Call to Listen

Call to Listen

Members of the Berklee community perform music inspired by the crisis in Darfur.

Mika Young leads a group in a performance of "Deep in My Soul."
Photo by Phil Farnsworth

The Berklee community gathered in mid-March to call attention to the crisis in Darfur and to reveal some of the ways that people at the college are taking action to aid the region. A Call to Listen: Songs of Darfur, at the David Friend Recital Hall, served as both an update on the situation in Sudan and a celebration of the production of a Berklee-created CD whose profits will directly benefit those hardest hit by the genocide, the women and children of Darfur.

The CD—the end result of a request that Berklee president Roger Brown sent out in early 2005—is slated to be released in fall 2006, with proceeds going to Mercy Corps' Darfur Fund. It consists of 18 original songs by Berklee students, faculty, staff, and alumni.

Its creation was "a true college-wide collaboration," said Shannon Kim, cochair of the Womens Music Network CD Subcommittee. After the songs were chosen by the Womens Music Network, a wide range of Berklee faculty helped in producing, mixing, and recording them. Faculty from the Music Production and Engineering Department even "brought these songs into their classrooms, and students . . . leant their expertise to the production process," Kim said.

Four of the songs were performed at the event by a faculty and student band: "Breath," written by alumna Carole Rowley; "Hope for the Stars," by student Juliet Lloyd; "Love Myself Instead," by alumni/staff members Abria Smith and Jesse Hayes and alumna Arielle Hayes; and "Deep in My Soul," by alumna/staff member Mika Young and alumnus Michael Valentine. The songs bookended a performance piece by Our Place Theatre Project and a talk by Linda Mason, wife of President Brown.

"In the '80s . . . Quincy Jones, an alumnus of Berklee, and 50 of the most well-known musicians of the time recorded the song ‘We Are the World' and raised billions of dollars for African relief," said Mason. "The Berklee community is continuing this tradition of musicians playing an important role in relief efforts."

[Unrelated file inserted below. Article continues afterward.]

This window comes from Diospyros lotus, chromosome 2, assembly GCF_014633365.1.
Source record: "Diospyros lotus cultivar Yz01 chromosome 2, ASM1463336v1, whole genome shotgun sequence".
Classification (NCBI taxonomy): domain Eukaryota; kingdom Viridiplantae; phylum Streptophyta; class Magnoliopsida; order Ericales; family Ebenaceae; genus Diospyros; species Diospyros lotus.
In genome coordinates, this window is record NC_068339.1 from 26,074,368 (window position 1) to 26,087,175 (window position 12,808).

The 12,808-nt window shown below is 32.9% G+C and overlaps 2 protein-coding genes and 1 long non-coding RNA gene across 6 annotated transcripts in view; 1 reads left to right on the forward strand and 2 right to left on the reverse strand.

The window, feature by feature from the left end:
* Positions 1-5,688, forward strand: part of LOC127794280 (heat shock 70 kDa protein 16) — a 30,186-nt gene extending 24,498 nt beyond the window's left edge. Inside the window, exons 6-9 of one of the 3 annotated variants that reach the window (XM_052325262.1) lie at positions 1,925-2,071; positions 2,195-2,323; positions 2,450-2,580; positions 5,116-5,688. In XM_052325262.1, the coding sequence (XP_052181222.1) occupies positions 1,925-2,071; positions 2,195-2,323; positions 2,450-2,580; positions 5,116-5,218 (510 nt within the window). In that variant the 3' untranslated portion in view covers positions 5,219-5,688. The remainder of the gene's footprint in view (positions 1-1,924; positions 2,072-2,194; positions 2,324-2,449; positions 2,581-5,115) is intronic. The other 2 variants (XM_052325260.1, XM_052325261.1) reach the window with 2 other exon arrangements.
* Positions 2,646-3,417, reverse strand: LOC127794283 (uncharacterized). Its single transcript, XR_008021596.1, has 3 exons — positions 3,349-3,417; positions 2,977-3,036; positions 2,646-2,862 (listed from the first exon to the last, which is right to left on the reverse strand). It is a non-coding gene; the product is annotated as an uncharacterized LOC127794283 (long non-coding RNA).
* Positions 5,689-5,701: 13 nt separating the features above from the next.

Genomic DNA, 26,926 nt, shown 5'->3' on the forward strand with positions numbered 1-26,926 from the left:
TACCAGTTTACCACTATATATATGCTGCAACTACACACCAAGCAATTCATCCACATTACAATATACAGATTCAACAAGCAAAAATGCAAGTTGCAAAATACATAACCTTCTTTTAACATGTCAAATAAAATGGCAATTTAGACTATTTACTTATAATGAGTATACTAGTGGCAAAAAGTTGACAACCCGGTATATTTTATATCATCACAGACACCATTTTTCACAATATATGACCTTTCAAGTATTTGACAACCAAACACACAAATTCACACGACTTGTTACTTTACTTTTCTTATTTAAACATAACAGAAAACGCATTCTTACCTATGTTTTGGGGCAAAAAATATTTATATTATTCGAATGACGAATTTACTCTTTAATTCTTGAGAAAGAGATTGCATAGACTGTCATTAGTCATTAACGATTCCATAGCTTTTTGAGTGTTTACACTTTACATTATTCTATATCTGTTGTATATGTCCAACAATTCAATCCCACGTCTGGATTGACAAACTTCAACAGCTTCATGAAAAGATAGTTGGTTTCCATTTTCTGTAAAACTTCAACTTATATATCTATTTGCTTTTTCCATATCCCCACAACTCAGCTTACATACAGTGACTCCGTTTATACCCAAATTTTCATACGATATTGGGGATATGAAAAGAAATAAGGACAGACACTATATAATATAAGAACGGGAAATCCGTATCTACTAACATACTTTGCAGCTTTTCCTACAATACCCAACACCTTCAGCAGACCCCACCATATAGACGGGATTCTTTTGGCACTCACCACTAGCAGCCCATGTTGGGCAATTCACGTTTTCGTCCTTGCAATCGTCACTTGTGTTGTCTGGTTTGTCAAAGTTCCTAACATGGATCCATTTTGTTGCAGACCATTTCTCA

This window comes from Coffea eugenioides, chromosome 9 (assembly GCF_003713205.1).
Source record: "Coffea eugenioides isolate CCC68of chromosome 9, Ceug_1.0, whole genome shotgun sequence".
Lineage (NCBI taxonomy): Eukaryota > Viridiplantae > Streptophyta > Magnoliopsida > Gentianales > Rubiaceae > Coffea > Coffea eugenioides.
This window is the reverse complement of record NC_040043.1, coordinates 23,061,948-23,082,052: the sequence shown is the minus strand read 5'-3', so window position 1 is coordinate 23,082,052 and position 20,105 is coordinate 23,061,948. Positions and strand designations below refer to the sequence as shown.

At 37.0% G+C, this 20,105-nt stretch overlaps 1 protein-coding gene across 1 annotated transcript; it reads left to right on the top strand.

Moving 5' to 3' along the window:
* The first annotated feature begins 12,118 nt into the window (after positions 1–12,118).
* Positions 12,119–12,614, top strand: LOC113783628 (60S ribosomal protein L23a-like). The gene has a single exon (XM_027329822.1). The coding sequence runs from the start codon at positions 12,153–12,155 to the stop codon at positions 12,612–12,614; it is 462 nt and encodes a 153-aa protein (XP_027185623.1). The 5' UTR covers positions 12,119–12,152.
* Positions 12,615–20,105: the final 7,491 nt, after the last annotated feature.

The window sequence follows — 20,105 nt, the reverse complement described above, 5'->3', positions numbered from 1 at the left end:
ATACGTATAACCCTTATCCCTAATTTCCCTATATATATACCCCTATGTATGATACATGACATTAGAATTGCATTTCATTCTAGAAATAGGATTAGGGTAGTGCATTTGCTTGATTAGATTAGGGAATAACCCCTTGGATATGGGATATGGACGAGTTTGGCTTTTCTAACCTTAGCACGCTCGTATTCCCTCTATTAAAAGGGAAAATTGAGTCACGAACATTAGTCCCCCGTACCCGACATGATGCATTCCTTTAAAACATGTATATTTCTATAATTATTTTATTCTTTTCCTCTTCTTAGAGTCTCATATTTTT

Shannon Kim is one of several volunteers helping produce the CD.  
Photo by Phil Farnsworth    

Mason recently made a trip with Mercy Corps to Darfur to bear witness to the devastation afflicting that region.

What did she find? Since her last visit, just one year ago, "the situation has deteriorated rapidly and significantly," Mason reported. "The scene is one of violence and lawlessness throughout Darfur. The government of Sudan will not enforce peace since the government of Sudan is the major perpetrator of violence now. And the African Union, despite its valiant efforts, is not up to the task."

Relief agencies have been attacked and some have pulled out of the region in response. However, Mercy Corps continues their efforts. One very effective program that Mason learned of was teaching women in the refugee camps how to make simple, fuel-efficient stoves out of clay and mud.

Such stoves lessen the need for firewood by 80 percent, thus reducing the amount of time the women must spend collecting it outside the protection of the camps. This simple act of sharing knowledge—without the need for outside materials—has an incredible impact on their lives, protecting them from the very real possibility of rape by "armed marauders and janjaweed" who control the area outside the camps, said Mason.

"Each woman who was trained by Mercy Corps to make this stove committed to going back to her hut and training ten more women," Mason said. "So one woman would train ten. Ten would train a hundred. A hundred would train a thousand. . . . The beauty of it to me was this idea of the multiplicity of one. I accompanied a military patrol to collect firewood, and all of the women on the patrol had fuel-efficient stoves, just one year after the start of this program."

Mason called on those in attendance to emulate these women, to share the information gained from her with others, and to encourage them to share it in turn.

"For each of you who are here today, you can help spread the word," said Mason, who collected field recordings of Darfur women during one of her trips. Several tracks on the CD will feature the chanting and trilling of these women. "Get everyone you know to buy this CD, and raise the visibility of Darfur."

Pre-stamped postcards were handed out at the door with a message to President Bush encouraging him to support a U.N. peacekeeping force for Darfur. As the title of the event shows, her request was not just a call to listen, but a call to very concrete action.

Brenda Pike is content editor in Berklee's Office of Communications.